The act of sending or receiving money across borders, or between two different fiat currencies, has generally been a process that can be highly stressful and problematic for businesses and individuals alike.
As electronic payment providers first entered the scene alongside leading eCommerce platforms, the technology was heralded as a revolution in leveraging transactions. International payments became manageable within 24-hour time frames, rather than the days or weeks that traditional bank transfers would take. However, the Bank of International Settlements recently determined that, despite recent innovations across the fintech landscape, cross-border payments were still bogged down in technical hurdles and generally high processing costs – and that bank transfers continued to be regarded as a favourable method of cross-border payment despite its limitations.
Blockchain technology stands as a solution with plenty of potential for leveraging payment gateways for instant transactions across the world at any time of day or night – all with low fees regardless of the value of the transaction itself.
Additionally, through the use of stablecoins as a denomination of finance, it’s possible to send and receive money anywhere to blockchain wallet addresses with no need for conversions or middlemen along its journey.
Infiltrating Traditional Finance
Adopting blockchain technology to digitally transform cross-border transactions isn’t exactly brand new for financial institutions. In 2018, Spanish international commercial bank and financial services giants, Santander, teamed up with Ripple service, xCurrent.
In collaboration with xCurrent, Santander launched One Pay FX later that year to roll out a distributed app (DApp) that pioneered blockchain-based international same-day transactions for customers in Spain, the UK, Brazil and Poland. Whilst the traditional system took between three to five days and comes with an average of a $25 fee plus between 3% and 7% charges for customers to finalize transactions, One Pay FX eliminated all the red tape and friction attached to the process.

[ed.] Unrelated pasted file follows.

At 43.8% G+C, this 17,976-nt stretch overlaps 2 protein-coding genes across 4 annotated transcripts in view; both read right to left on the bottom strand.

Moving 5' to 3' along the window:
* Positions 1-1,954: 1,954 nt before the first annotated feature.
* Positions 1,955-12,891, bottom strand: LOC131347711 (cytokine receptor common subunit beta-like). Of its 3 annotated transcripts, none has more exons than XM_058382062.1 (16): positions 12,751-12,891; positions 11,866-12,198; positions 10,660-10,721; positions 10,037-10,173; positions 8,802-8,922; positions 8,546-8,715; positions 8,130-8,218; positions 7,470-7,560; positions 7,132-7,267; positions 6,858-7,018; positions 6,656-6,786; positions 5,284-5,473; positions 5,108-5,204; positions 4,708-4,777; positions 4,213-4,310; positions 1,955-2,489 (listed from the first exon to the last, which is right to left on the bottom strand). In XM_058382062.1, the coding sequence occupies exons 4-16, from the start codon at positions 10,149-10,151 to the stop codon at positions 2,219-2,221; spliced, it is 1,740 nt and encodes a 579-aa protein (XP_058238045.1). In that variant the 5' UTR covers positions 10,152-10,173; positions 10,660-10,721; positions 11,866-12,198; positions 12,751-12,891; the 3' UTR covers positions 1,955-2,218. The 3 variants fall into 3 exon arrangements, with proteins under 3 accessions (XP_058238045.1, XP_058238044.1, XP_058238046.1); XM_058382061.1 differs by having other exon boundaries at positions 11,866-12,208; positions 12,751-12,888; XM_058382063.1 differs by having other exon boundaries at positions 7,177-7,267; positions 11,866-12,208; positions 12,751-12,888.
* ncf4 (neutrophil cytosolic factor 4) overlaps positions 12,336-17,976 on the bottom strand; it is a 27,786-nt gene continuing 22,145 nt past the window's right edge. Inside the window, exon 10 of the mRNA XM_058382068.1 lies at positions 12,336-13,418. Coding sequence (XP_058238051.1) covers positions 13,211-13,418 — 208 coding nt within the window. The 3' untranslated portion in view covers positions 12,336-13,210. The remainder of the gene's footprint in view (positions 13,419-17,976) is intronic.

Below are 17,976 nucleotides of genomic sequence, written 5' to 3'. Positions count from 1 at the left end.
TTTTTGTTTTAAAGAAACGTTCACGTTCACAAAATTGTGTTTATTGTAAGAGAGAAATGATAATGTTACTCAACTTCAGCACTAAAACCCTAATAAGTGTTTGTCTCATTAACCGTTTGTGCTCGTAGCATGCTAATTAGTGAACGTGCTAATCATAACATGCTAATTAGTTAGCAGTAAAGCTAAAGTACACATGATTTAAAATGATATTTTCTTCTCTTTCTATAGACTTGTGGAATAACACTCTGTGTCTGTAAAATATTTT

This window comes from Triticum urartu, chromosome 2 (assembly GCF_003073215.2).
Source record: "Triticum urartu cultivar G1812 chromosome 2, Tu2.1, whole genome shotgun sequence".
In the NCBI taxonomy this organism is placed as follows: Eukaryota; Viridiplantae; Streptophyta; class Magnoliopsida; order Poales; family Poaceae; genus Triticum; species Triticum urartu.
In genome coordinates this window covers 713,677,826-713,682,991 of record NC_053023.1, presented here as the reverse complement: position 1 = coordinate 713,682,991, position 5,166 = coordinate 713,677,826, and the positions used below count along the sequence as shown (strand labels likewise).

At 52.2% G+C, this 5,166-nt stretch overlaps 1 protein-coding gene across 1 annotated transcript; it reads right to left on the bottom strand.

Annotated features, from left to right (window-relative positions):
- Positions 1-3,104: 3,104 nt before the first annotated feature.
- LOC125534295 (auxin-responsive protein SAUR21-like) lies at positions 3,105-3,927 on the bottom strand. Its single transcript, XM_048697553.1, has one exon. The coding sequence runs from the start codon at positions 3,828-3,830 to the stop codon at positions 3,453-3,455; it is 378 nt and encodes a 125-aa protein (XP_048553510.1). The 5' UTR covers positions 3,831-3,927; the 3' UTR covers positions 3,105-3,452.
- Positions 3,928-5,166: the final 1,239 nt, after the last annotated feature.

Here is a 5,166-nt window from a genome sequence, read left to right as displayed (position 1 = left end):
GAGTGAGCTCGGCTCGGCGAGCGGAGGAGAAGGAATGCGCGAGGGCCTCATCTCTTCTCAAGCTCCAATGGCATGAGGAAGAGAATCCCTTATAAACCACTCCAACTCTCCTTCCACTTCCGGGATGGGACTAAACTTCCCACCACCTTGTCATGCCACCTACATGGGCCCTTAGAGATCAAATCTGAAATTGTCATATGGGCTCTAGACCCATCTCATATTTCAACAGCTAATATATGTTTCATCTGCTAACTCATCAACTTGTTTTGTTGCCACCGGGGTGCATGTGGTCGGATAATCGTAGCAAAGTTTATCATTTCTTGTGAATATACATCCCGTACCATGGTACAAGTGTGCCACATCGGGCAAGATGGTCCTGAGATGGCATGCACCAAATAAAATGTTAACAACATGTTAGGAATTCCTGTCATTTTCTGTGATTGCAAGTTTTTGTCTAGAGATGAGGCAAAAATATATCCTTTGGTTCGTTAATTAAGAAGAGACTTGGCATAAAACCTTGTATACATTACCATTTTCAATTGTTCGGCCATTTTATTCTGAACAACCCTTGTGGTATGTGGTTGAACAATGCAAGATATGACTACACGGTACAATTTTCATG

Although three years can represent a lifetime in the fast-paced world of blockchain and emerging financial technology, Santander’s innovations alongside Ripple paved the way for more blockchain projects to take center stage as developments in fintech continue to make it easier for the financial landscape to evolve.
The arrival of blockchain-based transaction specialists, Alchemy Pay and Connectum – the latter of which is a fintech specializing in multi-currency one-click processing and P2P-based card-to-card payments – have the ability to take the inroads paved by early blockchain adoption and build on it to develop comprehensive and seamless transaction systems.
Although blockchain has perhaps become something of a bewildering buzzword across the business spectrum, there’s little doubting the central role it will play in the evolution of finance. In paving the way for borderless transactions, the combination of blockchain and fintech can lead to a brighter future for institutions and individuals alike.